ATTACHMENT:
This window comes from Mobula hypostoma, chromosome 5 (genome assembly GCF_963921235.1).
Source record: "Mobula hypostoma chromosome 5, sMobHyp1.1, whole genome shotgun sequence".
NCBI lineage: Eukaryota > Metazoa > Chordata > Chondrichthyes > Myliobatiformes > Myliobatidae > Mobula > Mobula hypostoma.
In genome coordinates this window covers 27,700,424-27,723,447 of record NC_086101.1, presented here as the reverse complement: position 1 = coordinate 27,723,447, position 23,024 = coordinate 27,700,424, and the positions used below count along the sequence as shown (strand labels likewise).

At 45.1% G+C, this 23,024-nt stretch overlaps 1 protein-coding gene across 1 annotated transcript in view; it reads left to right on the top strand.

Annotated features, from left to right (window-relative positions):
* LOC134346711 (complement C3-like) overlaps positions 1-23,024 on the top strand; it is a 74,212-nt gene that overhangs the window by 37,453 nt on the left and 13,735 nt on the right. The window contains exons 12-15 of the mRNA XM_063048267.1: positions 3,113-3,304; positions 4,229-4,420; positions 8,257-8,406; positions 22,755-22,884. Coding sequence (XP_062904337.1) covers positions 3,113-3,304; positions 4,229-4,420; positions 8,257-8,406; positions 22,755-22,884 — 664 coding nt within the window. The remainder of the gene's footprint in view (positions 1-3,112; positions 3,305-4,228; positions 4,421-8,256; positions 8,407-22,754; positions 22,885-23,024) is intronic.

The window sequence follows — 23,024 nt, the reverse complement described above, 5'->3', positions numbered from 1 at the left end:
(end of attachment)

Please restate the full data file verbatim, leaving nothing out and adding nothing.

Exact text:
This window comes from Mobula hypostoma, chromosome 5 (genome assembly GCF_963921235.1).
Source record: "Mobula hypostoma chromosome 5, sMobHyp1.1, whole genome shotgun sequence".
NCBI lineage: Eukaryota > Metazoa > Chordata > Chondrichthyes > Myliobatiformes > Myliobatidae > Mobula > Mobula hypostoma.
In genome coordinates this window covers 27,700,424-27,723,447 of record NC_086101.1, presented here as the reverse complement: position 1 = coordinate 27,723,447, position 23,024 = coordinate 27,700,424, and the positions used below count along the sequence as shown (strand labels likewise).

At 45.1% G+C, this 23,024-nt stretch overlaps 1 protein-coding gene across 1 annotated transcript in view; it reads left to right on the top strand.

Annotated features, from left to right (window-relative positions):
* LOC134346711 (complement C3-like) overlaps positions 1-23,024 on the top strand; it is a 74,212-nt gene that overhangs the window by 37,453 nt on the left and 13,735 nt on the right. The window contains exons 12-15 of the mRNA XM_063048267.1: positions 3,113-3,304; positions 4,229-4,420; positions 8,257-8,406; positions 22,755-22,884. Coding sequence (XP_062904337.1) covers positions 3,113-3,304; positions 4,229-4,420; positions 8,257-8,406; positions 22,755-22,884 — 664 coding nt within the window. The remainder of the gene's footprint in view (positions 1-3,112; positions 3,305-4,228; positions 4,421-8,256; positions 8,407-22,754; positions 22,885-23,024) is intronic.

The window sequence follows — 23,024 nt, the reverse complement described above, 5'->3', positions numbered from 1 at the left end: